Learn how Vimy has been transformed over the past 100 years from a costly hard-fought battle into an enduring symbol of national courage and Canadian accomplishment.
One hundred years ago, in April 1917, Canadians distinguished themselves at Vimy Ridge. In addition to being the first battle in which all four divisions of the Canadian Corps fought, Vimy also represented the hard-won capture of a nearly impregnable ridge that had defeated all other Allied attempts.
In the century since the battle, Vimy has become enshrined as an iconic nation-building event in books, films and art. In this talk, renowned Canadian War Museum curator and author Tim Cook presents the biography of Vimy as an idea — exploring its birth, evolution, near-death and renaissance. Situating Vimy within the broader context of Canadian symbols, Cook will also discuss commemoration, the choice of Vimy Ridge for an overseas memorial and how the idea of Vimy continues to affect Canadians.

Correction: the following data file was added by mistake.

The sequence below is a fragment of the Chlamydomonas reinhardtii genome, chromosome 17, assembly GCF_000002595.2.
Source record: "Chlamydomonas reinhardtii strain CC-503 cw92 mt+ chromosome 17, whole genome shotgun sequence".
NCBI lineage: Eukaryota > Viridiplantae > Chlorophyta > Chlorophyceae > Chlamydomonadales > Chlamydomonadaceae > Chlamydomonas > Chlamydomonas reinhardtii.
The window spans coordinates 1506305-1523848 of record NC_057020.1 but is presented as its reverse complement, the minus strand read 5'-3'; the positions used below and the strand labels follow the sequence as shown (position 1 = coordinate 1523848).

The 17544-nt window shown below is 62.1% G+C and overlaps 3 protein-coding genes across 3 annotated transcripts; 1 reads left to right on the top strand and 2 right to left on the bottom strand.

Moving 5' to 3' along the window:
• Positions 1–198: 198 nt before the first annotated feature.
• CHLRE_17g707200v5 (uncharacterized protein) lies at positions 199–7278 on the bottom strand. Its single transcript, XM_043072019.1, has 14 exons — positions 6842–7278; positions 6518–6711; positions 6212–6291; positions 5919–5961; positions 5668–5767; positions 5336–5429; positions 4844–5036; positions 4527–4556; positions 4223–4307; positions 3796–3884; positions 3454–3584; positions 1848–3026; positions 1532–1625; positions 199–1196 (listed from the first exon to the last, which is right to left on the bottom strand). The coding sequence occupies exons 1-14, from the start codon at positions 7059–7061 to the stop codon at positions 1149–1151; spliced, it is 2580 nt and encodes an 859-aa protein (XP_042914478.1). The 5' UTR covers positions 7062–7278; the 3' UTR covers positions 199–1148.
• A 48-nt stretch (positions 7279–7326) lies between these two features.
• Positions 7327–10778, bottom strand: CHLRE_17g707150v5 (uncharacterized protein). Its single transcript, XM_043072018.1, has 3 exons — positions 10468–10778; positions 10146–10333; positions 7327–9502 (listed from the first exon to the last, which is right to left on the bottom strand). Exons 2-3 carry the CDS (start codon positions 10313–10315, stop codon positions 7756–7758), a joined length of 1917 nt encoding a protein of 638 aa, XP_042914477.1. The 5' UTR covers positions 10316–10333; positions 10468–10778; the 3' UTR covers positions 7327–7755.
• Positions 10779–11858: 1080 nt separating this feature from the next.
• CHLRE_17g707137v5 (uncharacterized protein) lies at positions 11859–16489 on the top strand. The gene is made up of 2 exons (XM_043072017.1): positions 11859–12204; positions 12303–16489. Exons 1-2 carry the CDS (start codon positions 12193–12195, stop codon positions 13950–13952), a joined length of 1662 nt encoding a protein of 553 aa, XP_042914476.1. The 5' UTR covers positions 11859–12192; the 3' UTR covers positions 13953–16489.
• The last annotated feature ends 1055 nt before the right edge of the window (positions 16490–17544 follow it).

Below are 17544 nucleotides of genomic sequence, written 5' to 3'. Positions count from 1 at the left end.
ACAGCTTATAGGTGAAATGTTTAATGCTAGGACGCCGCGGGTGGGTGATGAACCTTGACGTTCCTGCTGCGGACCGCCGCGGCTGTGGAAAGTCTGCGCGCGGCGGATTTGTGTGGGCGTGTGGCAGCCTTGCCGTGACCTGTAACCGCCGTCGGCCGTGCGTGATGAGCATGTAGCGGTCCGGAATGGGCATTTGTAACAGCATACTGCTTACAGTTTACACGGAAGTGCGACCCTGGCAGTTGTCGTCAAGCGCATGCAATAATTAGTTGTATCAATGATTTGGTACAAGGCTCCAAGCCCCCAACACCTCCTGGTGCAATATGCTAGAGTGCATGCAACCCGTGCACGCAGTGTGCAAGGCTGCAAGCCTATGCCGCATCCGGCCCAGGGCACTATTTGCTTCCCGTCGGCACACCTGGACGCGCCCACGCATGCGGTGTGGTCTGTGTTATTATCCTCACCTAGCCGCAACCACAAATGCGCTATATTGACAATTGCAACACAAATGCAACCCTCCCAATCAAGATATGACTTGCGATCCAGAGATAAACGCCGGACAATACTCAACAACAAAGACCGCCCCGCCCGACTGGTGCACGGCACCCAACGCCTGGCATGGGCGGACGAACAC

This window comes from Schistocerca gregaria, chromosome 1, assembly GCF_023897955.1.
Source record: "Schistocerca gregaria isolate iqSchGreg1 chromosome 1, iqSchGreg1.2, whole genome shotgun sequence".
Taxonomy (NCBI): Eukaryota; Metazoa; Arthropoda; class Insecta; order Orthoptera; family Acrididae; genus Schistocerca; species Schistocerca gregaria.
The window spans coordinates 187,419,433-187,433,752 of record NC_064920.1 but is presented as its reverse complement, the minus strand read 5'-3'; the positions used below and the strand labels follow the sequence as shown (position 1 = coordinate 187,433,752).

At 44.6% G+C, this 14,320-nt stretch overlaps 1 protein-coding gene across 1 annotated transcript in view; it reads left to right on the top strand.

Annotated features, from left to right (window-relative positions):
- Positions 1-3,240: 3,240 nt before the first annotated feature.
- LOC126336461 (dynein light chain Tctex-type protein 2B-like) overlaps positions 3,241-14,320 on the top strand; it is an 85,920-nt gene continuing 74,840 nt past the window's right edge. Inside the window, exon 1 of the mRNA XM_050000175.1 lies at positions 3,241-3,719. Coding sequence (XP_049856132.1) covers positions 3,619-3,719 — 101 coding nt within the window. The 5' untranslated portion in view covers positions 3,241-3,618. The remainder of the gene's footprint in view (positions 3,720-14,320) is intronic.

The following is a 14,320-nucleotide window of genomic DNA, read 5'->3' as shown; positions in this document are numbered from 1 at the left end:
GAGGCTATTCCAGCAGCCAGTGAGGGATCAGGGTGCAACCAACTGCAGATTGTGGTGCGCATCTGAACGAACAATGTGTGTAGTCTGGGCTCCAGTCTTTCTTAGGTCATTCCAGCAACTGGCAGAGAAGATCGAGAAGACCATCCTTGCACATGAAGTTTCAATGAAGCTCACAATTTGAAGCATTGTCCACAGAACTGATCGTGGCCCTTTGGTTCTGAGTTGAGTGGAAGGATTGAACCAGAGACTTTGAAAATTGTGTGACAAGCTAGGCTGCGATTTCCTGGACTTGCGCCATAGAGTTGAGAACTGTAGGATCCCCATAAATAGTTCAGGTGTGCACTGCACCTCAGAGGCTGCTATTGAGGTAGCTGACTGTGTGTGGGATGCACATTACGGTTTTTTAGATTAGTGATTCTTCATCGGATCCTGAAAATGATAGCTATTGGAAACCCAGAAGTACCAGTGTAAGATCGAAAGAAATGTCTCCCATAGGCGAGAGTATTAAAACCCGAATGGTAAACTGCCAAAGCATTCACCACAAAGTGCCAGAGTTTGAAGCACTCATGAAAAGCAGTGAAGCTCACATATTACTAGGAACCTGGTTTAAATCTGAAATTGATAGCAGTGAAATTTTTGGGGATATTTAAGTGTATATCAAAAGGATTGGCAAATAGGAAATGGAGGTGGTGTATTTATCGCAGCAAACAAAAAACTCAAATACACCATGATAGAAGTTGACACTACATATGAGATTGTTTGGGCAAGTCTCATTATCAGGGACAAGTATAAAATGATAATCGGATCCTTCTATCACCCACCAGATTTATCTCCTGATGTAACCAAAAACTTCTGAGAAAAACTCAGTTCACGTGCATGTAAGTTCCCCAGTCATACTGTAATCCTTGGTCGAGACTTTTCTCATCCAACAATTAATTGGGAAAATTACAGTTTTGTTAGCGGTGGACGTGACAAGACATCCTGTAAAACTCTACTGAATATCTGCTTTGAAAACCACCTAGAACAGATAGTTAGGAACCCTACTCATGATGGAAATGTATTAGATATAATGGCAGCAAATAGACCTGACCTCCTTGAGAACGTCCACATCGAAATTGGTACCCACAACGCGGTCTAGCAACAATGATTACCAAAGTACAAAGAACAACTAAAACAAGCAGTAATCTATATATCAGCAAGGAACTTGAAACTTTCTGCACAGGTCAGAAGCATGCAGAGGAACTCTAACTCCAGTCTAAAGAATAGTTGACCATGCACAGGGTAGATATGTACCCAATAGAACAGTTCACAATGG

A presentation by Dr. Tim Cook, C.M., Canadian War Museum historian, followed by a live interview with Paul Kennedy, host of CBC Radio’s IDEAS.
This presentation will be recorded and broadcast in April on Ideas. For details: cbc.ca/ideas
In English with simultaneous translation.
Presented in conjunction with the with World at War – International Speaker Series, an annual series of academic events, presented by the Canadian War Museum, to mark the centenary of the First World War. The events, presented in a variety of formats, provide an opportunity for the public to learn from leading Canadian and international experts about the war’s national and global reach, its cost and its legacies.